[edit on 6-7-2009 by asala]

Mod edit: Shortened quote, added link to online transcript (see below)

[edit on 7/7/09/07 by junglejake]



posted on May, 14 2009 @ 11:55 AM
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(continued)

Source: Hynek, Josef (1997). The Hynek UFO Report. Barnes & Noble. ISBN 0760704295. pg. 120-125

Online transcript

[edit on 14-5-2009 by Xtraeme]

[edit on 7/7/09/07 by junglejake]



posted on May, 14 2009 @ 12:09 PM
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Originally posted by Wasco

Originally posted by Xtraeme
One common misapplication is to ignore evidence since Occam's razor implies that the evidence must be wrong.


What gave you that idea?

Paraphrased in modern English Occam's Razor states: All other things being equal the simplest explanation is probably the most likely. How do you construe that to mean "the evidence must be wrong"?


Heres an interesting comment about UFO/OVNI debunkers abusing Occam's razor:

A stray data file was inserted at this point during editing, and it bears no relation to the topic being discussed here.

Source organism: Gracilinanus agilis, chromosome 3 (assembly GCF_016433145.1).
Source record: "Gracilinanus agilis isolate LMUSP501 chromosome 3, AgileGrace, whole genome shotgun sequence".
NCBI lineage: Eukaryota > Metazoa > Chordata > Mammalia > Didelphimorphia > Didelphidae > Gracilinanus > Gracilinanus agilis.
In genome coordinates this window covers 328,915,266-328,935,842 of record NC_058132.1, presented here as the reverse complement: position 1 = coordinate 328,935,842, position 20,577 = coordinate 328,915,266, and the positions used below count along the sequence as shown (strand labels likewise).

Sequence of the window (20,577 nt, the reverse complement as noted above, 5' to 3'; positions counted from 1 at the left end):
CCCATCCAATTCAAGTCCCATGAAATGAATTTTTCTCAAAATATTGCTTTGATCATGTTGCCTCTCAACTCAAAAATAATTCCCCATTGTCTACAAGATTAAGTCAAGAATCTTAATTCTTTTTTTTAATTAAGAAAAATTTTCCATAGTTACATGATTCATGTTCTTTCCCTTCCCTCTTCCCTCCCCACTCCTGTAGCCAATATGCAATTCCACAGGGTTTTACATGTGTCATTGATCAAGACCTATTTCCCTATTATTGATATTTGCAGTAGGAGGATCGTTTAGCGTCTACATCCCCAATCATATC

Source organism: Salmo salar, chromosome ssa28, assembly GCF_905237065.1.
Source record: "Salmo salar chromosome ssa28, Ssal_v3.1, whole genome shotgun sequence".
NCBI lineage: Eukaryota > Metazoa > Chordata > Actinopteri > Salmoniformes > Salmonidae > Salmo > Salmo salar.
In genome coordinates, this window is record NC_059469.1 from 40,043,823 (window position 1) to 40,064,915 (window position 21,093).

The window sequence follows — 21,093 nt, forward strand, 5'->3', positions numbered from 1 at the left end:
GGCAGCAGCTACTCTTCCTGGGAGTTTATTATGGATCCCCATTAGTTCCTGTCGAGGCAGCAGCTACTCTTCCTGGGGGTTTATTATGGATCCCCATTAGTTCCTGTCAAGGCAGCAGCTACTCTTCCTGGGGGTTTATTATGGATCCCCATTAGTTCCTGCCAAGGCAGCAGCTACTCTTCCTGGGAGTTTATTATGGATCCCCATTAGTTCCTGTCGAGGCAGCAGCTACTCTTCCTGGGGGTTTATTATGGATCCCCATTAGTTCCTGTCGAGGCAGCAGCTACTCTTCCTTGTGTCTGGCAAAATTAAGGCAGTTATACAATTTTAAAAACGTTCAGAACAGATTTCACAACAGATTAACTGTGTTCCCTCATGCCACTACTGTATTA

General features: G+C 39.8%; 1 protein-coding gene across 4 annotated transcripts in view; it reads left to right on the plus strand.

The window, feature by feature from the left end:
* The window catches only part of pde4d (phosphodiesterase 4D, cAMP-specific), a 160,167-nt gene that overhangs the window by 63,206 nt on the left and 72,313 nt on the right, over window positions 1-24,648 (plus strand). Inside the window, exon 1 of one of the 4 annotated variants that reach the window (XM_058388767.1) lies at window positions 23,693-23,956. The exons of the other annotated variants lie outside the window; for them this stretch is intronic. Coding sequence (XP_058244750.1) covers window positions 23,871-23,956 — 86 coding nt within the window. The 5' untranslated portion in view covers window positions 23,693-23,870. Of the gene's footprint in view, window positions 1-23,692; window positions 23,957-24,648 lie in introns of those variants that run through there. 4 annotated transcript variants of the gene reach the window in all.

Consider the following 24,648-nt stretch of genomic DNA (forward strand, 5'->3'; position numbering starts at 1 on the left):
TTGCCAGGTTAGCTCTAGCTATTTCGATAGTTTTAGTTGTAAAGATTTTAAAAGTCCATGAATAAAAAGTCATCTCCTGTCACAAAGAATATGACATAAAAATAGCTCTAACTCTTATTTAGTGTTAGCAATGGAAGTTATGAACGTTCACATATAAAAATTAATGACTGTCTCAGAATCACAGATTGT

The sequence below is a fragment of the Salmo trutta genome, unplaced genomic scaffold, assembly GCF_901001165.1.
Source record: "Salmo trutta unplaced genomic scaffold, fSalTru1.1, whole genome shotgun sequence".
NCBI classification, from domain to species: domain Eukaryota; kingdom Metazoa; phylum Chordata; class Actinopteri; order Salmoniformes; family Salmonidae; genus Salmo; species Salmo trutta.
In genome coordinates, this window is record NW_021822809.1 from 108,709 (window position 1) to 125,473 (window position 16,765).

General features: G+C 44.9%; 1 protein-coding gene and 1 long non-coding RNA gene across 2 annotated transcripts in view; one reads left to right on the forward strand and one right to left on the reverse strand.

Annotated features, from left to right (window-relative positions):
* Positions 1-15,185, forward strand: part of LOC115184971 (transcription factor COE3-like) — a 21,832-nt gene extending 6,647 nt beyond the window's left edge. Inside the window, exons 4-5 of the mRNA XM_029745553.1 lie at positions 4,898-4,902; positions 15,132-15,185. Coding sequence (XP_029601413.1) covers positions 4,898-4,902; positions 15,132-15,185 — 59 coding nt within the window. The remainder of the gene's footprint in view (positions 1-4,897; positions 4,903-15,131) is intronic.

The UFO skeptics don't understand Occam's Razor, and they abuse it regularly. They think they understand it, but they don't.
What it means is that when several hypotheses of varying complexity can explain a set of observations with equal ability, the first one to be tested should be the one that invokes the fewest number of uncorroborated assumptions.
If this simplest hypothesis is proven incorrect, the next simplest is chosen, and so forth.

But the skeptics forget two parts: the part regarding the test of the simpler hypotheses, and the part regarding explaining all of the observations.
What a debunker will do is mutilate and butcher the observations until it can be "explained" by one of the simpler hypotheses, which is the inverse
of the proper approach.

The proper approach is to alter the hypothesis to accommodate the
observations.
One should never alter the observations to conform with a hypothesis by saying "if we assume the object was not physical, despite the level of evidence that would imply the solidity of a conventional aircraft with near-certainty, then we can also assume the object was not moving, was not exhibiting the color orange, was not 50 feet in diameter as described, and